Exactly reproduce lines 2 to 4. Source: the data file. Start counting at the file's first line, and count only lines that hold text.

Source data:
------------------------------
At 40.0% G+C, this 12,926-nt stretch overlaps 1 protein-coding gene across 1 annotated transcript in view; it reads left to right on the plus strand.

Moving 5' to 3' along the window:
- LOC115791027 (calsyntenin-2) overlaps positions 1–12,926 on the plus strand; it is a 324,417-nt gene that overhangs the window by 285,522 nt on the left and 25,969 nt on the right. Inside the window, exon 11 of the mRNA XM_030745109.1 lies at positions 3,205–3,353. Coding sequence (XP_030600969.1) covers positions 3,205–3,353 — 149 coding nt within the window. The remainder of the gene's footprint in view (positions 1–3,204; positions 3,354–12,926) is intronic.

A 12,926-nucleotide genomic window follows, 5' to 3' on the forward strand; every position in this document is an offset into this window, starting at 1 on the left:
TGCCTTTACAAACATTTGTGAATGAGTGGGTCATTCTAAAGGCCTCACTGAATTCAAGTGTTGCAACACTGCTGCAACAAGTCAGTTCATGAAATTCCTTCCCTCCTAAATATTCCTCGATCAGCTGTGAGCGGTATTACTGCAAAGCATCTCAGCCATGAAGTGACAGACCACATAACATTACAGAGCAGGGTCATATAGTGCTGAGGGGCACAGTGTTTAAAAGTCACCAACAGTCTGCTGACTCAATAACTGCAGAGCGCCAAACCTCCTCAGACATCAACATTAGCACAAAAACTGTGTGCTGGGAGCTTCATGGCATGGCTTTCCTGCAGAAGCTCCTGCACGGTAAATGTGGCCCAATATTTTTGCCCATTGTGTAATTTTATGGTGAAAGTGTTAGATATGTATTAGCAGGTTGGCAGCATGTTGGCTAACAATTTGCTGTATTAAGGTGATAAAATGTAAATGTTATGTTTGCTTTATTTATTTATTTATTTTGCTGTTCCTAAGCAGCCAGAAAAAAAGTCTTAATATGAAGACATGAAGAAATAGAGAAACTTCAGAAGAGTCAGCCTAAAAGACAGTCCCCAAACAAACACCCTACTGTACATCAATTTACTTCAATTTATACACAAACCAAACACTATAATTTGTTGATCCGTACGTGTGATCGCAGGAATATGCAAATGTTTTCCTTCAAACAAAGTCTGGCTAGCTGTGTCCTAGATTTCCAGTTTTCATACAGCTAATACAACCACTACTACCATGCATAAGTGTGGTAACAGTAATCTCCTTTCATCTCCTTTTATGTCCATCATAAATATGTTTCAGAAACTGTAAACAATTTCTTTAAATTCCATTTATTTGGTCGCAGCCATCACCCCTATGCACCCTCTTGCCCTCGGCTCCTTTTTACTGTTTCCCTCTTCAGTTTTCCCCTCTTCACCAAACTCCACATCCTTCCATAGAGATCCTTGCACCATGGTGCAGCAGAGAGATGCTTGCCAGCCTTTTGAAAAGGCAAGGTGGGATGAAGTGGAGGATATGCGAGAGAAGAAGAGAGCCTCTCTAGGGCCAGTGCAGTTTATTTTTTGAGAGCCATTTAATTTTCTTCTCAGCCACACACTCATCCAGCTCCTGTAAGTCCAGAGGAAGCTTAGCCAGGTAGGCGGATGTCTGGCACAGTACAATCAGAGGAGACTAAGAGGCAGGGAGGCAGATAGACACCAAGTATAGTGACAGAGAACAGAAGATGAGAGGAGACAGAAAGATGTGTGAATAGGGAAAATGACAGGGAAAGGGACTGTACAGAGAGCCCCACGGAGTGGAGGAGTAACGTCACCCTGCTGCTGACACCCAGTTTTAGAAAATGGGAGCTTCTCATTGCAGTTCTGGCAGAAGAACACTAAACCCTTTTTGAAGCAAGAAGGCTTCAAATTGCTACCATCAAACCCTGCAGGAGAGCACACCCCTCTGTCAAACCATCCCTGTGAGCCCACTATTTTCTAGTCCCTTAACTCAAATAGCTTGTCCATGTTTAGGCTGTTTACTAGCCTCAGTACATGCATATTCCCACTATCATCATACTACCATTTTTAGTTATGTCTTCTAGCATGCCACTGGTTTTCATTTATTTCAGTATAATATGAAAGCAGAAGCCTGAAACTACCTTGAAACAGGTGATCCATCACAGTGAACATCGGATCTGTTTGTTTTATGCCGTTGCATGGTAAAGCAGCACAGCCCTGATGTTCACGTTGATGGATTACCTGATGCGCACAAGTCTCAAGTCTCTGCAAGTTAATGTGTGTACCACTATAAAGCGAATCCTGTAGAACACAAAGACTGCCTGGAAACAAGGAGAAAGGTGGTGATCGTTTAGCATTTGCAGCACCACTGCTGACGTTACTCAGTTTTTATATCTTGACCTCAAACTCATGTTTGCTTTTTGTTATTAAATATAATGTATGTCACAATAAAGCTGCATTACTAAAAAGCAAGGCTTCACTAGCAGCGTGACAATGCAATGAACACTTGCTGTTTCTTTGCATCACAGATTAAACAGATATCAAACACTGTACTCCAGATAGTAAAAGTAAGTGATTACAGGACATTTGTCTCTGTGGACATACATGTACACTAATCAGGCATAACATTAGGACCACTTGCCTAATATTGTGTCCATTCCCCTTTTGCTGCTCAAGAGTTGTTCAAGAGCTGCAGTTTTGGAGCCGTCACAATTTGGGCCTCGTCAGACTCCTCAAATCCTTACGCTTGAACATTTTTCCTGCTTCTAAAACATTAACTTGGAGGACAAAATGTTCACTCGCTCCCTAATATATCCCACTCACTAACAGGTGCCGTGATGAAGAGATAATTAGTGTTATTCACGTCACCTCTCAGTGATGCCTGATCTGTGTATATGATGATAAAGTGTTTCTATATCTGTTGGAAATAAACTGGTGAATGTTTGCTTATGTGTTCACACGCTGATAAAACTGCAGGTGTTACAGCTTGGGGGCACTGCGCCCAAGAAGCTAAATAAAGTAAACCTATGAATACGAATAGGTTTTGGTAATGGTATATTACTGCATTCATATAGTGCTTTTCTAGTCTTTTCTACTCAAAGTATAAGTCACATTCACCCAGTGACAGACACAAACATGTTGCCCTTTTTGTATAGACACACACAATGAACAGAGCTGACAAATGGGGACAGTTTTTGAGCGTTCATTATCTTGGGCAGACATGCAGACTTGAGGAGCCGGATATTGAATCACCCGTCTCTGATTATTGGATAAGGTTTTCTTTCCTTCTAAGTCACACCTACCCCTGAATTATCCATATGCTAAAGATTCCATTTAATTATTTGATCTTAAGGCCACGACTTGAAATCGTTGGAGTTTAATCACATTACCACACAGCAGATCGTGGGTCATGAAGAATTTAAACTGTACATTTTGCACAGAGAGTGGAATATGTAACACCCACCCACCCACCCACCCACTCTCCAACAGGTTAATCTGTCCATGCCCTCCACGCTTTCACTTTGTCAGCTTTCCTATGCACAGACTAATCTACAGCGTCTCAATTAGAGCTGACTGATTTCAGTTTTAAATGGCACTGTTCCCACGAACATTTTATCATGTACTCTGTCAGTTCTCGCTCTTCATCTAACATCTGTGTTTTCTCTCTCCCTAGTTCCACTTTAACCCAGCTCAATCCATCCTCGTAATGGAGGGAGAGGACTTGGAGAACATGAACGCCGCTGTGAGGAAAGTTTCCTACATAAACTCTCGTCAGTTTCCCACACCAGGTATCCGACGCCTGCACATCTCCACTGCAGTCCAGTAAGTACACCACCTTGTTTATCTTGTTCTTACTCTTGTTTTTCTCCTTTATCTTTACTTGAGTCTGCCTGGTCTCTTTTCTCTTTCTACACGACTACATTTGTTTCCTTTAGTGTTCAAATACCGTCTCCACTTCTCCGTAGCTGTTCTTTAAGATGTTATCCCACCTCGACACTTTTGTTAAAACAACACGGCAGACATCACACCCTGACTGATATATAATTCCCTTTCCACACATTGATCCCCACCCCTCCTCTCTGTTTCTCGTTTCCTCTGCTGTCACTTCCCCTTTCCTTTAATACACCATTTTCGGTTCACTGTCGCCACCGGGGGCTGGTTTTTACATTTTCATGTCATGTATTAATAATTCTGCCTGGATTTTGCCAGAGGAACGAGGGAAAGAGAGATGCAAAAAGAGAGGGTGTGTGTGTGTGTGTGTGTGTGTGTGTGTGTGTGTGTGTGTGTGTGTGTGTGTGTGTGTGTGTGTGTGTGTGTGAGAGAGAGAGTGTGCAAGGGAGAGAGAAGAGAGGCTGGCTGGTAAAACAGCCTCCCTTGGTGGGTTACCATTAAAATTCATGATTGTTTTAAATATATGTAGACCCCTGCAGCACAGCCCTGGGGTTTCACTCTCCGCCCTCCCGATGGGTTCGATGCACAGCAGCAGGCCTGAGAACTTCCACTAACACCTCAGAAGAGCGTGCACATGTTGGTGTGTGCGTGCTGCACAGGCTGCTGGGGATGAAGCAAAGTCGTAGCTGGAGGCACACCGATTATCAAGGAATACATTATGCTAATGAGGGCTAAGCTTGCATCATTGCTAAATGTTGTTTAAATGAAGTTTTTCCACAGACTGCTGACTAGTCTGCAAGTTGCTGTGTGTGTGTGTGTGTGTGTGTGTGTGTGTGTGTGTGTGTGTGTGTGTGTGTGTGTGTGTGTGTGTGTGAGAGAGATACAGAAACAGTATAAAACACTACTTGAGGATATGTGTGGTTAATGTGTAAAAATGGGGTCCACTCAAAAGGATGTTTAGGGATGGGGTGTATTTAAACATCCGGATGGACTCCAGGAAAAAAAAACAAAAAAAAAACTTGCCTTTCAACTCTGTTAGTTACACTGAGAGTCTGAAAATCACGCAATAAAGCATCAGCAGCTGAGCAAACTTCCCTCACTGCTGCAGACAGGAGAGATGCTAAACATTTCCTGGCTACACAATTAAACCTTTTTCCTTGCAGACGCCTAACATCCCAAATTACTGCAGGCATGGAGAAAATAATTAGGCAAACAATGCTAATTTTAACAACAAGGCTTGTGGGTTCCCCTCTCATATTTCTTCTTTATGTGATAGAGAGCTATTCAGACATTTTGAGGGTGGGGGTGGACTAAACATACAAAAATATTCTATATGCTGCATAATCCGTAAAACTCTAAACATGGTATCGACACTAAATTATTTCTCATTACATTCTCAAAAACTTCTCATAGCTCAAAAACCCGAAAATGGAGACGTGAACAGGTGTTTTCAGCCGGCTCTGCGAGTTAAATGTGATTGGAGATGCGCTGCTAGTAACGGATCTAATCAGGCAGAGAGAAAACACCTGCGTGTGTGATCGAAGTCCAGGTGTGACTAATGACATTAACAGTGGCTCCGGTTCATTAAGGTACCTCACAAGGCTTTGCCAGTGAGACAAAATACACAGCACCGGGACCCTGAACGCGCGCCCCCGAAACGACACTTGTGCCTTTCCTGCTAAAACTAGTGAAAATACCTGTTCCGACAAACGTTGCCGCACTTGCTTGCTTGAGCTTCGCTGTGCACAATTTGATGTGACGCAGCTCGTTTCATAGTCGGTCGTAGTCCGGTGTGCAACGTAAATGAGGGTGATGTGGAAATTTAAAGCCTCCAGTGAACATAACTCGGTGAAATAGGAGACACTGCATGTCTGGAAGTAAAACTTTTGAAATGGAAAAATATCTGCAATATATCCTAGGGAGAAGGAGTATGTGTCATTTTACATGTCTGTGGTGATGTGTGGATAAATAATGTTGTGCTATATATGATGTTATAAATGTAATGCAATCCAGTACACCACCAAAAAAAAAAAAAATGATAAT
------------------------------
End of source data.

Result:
Moving 5' to 3' along the window:
- LOC115791027 (calsyntenin-2) overlaps positions 1–12,926 on the plus strand; it is a 324,417-nt gene that overhangs the window by 285,522 nt on the left and 25,969 nt on the right. Inside the window, exon 11 of the mRNA XM_030745109.1 lies at positions 3,205–3,353. Coding sequence (XP_030600969.1) covers positions 3,205–3,353 — 149 coding nt within the window. The remainder of the gene's footprint in view (positions 1–3,204; positions 3,354–12,926) is intronic.

A 12,926-nucleotide genomic window follows, 5' to 3' on the forward strand; every position in this document is an offset into this window, starting at 1 on the left: